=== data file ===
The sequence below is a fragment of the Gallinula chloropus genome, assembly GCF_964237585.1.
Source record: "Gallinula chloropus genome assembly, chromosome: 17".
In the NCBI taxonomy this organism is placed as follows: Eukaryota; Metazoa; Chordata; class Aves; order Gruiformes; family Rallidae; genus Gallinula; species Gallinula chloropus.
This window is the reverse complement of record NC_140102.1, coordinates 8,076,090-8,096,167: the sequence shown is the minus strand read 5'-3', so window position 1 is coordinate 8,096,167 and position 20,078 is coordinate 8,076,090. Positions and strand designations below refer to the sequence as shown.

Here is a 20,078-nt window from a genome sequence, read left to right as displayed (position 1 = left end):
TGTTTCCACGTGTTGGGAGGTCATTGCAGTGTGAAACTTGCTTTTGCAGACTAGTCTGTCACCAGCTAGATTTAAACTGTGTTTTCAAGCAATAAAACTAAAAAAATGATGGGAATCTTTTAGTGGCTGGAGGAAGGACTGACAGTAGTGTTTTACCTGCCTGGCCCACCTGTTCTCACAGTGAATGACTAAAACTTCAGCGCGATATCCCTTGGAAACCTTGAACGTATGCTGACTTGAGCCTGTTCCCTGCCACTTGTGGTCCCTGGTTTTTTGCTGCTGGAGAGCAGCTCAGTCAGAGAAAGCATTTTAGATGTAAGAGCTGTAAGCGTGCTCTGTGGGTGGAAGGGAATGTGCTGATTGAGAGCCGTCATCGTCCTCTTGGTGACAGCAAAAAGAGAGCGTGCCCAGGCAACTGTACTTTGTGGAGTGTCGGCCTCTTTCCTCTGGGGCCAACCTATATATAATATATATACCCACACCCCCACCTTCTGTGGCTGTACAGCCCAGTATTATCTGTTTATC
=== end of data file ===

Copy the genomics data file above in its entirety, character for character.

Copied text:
The sequence below is a fragment of the Gallinula chloropus genome, assembly GCF_964237585.1.
Source record: "Gallinula chloropus genome assembly, chromosome: 17".
In the NCBI taxonomy this organism is placed as follows: Eukaryota; Metazoa; Chordata; class Aves; order Gruiformes; family Rallidae; genus Gallinula; species Gallinula chloropus.
This window is the reverse complement of record NC_140102.1, coordinates 8,076,090-8,096,167: the sequence shown is the minus strand read 5'-3', so window position 1 is coordinate 8,096,167 and position 20,078 is coordinate 8,076,090. Positions and strand designations below refer to the sequence as shown.

Here is a 20,078-nt window from a genome sequence, read left to right as displayed (position 1 = left end):
TGTTTCCACGTGTTGGGAGGTCATTGCAGTGTGAAACTTGCTTTTGCAGACTAGTCTGTCACCAGCTAGATTTAAACTGTGTTTTCAAGCAATAAAACTAAAAAAATGATGGGAATCTTTTAGTGGCTGGAGGAAGGACTGACAGTAGTGTTTTACCTGCCTGGCCCACCTGTTCTCACAGTGAATGACTAAAACTTCAGCGCGATATCCCTTGGAAACCTTGAACGTATGCTGACTTGAGCCTGTTCCCTGCCACTTGTGGTCCCTGGTTTTTTGCTGCTGGAGAGCAGCTCAGTCAGAGAAAGCATTTTAGATGTAAGAGCTGTAAGCGTGCTCTGTGGGTGGAAGGGAATGTGCTGATTGAGAGCCGTCATCGTCCTCTTGGTGACAGCAAAAAGAGAGCGTGCCCAGGCAACTGTACTTTGTGGAGTGTCGGCCTCTTTCCTCTGGGGCCAACCTATATATAATATATATACCCACACCCCCACCTTCTGTGGCTGTACAGCCCAGTATTATCTGTTTATC